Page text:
Universal Pictures and Dreamworks, The Last Voyage of the Demeter, is an American supernatural horror film directed by André Øvredal and written by Bragi F. Schut Jr. and Zak Olkewicz. The film is an adaptation of “The Captain’s Log,” a chapter from the 1897 novel Dracula by Bram Stoker. The plot follows the doomed crew of the merchant ship Demeter as they attempt to survive a treacherous ocean voyage while being stalked by a vampire, known only as Dracula.
Dracula’s Most Terrifying Chapter Comes to Life
“The Captain’s Log” is highly regarded and thought to be the most terrifying chapter of Dracula. The planning for this adaptation began nearly two decades ago and faced numerous challenges before finally coming to fruition. But the film is stunningly brought to life in this tight-spaced-isolated horror. The film’s set design and effects are amazing. The look and feel of the film fully immerse audiences into the tight corridors and sparse lighting of a ship at the end of the 1900s, without ever feeling needlessly dark or calustrphobic. And Dracula is a terrifying creature heavily akin to the Nosferatu look.
But despite its elite look, and wonderful performances, “The Last Voyage of the Demeter” gets extremely close, but doesn’t quite make it to port.
The Last Voyage of the Demeter is visually impressive in terms of set design, props, CGI. But there are some questionable decisions that just don’t work and snap audiences out of the moment. An establishing shot with the forced inclusion of some random character. A panning shot of a room that focuses on the ceiling instead of all the incredibly crafted set pieces. Obscuring the object that becomes the focus of the scene to the point it seems like it came out of nowhere. Just very random shot choices that distract from a movie that has true greatness in it.
Then there’s the pacing of the film. The Last Voyage of the Demeter has an R rating and completely squanders it. It seems as if it tried to be PG-13 and decided on the R later in the movie. This creates a very uneven experience that makes you realize the film is 2 hours long. It also messes with the horror aspect, and prevents it from being as terrifying as it obviously can be.
Lastly, there’s the combination of uneven pacing and odd choices when it comes to revealing Dracula. Dracula is a wonderfully horrifying being that we see way too much of. It’s hard to be scared of something you get used to. And while there is some visual storytelling done with Dracula, it woefully deflates the tension and horror of the film.
The film’s incredible look is accompanied by a great cast and an eerily epic score. Corey Hawkins masterfully leads the film and is gleefully the opposite of a common horror trope. Liam Cunnhingham provides the perfect gravitas as the Demeter’s captain and the film’s subtle heart. David Dastmalchian is the embodiment of a man who’s dedicated his life to the sea. And the rest of the cast also delivers admirably. Their strong performances, Bear McCreary’s score, and Schut Jr.’s adaptation of Brom Stroker’s tale do shine through the clouds. But it’d be understandable if you miss it.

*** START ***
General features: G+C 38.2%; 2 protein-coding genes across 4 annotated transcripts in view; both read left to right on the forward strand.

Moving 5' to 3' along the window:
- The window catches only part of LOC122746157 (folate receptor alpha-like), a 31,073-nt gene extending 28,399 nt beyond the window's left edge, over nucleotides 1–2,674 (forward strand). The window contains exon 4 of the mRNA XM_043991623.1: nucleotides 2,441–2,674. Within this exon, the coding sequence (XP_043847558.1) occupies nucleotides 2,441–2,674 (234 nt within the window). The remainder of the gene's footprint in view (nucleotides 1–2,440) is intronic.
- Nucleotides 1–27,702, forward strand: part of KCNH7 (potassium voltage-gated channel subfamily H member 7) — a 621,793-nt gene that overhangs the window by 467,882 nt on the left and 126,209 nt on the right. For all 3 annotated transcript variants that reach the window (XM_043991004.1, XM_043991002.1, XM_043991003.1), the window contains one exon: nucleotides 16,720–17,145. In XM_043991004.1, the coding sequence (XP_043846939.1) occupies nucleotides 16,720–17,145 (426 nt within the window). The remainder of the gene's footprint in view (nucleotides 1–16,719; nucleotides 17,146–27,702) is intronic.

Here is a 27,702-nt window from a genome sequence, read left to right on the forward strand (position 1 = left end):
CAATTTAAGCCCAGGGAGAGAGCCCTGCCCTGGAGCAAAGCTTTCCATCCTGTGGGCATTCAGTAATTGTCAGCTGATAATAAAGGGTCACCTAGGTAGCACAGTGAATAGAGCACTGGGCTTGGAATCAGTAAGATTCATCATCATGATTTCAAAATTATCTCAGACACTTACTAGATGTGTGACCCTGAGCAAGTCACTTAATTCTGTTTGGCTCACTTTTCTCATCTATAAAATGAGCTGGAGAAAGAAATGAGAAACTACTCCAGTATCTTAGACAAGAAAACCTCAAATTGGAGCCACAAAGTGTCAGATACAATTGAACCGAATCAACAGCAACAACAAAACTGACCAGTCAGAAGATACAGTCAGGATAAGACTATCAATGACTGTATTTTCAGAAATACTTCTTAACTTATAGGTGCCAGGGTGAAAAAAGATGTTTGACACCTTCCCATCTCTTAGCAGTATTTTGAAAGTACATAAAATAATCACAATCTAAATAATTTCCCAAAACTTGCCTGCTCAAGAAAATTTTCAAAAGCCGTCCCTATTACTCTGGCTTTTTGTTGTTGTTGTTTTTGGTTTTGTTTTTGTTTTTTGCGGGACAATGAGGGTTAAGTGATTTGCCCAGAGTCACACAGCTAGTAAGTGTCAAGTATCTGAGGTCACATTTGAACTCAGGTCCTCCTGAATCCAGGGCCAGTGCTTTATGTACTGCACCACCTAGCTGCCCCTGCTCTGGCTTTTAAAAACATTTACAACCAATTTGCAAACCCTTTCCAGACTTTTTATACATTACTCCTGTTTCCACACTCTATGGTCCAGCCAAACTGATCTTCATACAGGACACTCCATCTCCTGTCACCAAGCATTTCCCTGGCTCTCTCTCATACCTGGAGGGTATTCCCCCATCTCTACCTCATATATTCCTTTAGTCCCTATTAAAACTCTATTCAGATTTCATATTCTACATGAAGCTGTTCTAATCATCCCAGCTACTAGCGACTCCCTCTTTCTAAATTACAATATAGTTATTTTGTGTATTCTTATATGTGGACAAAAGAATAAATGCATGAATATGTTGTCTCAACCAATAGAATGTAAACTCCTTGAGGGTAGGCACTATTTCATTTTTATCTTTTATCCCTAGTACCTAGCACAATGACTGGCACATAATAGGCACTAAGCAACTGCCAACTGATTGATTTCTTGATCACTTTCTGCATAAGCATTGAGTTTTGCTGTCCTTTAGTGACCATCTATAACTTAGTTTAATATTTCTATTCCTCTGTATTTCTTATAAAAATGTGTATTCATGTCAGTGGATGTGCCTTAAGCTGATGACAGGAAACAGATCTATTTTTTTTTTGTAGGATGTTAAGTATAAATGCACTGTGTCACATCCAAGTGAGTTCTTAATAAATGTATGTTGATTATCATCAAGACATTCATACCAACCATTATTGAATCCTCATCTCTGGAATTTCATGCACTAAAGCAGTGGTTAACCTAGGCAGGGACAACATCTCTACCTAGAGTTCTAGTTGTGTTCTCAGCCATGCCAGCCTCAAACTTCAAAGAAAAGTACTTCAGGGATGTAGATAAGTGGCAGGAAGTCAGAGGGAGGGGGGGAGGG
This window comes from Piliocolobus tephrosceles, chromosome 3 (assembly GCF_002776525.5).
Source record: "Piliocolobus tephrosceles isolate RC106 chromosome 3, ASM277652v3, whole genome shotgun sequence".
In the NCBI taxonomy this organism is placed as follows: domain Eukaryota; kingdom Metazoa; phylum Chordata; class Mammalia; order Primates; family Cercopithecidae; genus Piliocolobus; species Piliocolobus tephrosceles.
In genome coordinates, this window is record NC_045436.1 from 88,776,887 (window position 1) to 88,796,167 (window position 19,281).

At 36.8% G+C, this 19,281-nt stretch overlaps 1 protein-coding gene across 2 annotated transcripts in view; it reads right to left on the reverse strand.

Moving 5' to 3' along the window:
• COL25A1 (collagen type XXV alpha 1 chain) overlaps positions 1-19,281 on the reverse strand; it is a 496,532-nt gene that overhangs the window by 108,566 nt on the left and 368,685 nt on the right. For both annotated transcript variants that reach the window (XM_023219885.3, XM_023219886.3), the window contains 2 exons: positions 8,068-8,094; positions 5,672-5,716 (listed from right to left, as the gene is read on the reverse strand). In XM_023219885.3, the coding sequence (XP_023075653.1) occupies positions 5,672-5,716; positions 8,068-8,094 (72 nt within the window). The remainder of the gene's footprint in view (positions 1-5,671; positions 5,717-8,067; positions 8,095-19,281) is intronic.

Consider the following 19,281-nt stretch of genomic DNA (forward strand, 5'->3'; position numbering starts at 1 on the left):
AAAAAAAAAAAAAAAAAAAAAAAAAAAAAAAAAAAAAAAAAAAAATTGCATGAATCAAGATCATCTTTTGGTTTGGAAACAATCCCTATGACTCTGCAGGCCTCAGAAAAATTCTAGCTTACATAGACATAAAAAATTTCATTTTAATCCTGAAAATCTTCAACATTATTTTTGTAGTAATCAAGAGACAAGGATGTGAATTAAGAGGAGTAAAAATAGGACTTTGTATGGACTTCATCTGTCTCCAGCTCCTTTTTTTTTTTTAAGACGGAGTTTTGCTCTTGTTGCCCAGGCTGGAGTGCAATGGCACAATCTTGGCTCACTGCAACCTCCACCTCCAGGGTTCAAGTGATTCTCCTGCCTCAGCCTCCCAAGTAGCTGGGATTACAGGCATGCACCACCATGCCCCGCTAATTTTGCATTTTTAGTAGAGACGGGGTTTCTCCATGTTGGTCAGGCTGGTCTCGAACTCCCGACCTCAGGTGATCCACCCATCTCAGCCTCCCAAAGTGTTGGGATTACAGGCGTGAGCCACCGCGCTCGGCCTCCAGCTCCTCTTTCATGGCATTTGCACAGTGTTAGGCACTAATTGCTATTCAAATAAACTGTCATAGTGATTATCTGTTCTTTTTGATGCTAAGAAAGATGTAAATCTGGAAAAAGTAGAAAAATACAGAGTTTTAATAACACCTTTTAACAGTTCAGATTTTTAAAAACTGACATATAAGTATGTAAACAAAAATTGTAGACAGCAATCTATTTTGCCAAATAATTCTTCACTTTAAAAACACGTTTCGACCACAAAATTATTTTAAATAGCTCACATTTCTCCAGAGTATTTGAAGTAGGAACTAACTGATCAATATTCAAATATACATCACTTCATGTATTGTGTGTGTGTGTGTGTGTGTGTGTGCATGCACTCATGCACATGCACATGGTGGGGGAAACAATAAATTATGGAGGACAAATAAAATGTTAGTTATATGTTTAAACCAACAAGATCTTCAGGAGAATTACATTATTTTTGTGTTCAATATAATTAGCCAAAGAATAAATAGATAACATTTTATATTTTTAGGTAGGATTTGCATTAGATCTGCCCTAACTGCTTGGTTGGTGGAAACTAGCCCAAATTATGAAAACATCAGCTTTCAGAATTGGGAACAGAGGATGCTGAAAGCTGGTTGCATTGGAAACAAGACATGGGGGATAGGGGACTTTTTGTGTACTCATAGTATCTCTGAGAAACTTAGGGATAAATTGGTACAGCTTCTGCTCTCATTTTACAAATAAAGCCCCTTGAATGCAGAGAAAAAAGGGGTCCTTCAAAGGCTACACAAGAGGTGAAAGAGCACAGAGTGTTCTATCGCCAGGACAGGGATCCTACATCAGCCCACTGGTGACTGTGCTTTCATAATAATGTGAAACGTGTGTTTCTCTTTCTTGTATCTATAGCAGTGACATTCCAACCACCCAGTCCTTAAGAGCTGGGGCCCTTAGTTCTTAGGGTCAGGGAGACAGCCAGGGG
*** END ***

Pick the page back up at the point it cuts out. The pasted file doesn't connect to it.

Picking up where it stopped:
And though my The Last Voyage of the Demeter was largely negative, the film is enjoyable because of the cast, the story, and the score. It is an incredibly immersive film, but its immersion is also what highlights the near misses to greatness. The world, the characters, and the look and feel of it all are extraordinary and would be a spectacular base to build the Universal Mosnterverse we keep hearing about. But the film is frustratingly so close to greatness without ever hitting the mark.
Next Time Aim for the Head
The Last Voyage of the Demeter is one of the best-looking horror films of recent memory. The production value creates a fully living world that is begging to be explored. It is brought to life with an amazing tale, a very strong cast, and an epic score. But despite all of that, it goes 2 hours without providing one scare. It is perfectly set up to have audiences spill their popcorn, but not a single kernel falls from a bag of full theater where popcorn was free.
For being so frustratingly close to killing it, but missing the jugular, I give The Last Voyage of the Demeter a 5/10.
The Last Voyage of the Demeter releases in theaters on August 11, 2023
About The Last Voyage of the Demeter
Release Date: August 11, 2023
Director: André Øvredal
Screenplay: Bragi Schut Jr., Zak Olkewicz
Story by: Bragi Schut Jr.
Based on “The Captain’s Log” from Dracula by Bram Stoker
Producers: Bradley J. Fischer, Mike Medavoy, Arnold W. Messner
Cinematography: Tom Stern
Edited: Patrick Larsgaard
Music: Bear McCreary
Production: DreamWorks Pictures, Reliance Entertainment, Storyworks Productions, Studio Babelsberg, Phoenix Pictures, Wise Owl Media
Distribution: Universal Pictures
Runtime: 119 minutes
Cast: Corey Hawkins, Aisling Franciosi, Liam Cunningham, David Dastmalchian
Based on a single chilling chapter from Bram Stoker’s classic novel Dracula, The Last Voyage of the Demeter tells the terrifying story of the merchant ship Demeter, which was chartered to carry private cargo—fifty unmarked wooden crates—from Carpathia to London.
Strange events befall the doomed crew as they attempt to survive the ocean voyage, stalked each night by a merciless presence onboard the ship. When the Demeter finally arrives off the shores of England, it is a charred, derelict wreck. There is no trace of the crew.
Do you already have your tickets for The Last Voyage of the Demeter? Do you think Dracula is scary or has his place in pop culture made him more of a supervillain? Do you think we’ll ever get the Universal Monsterverse? Let us know what you think on social media!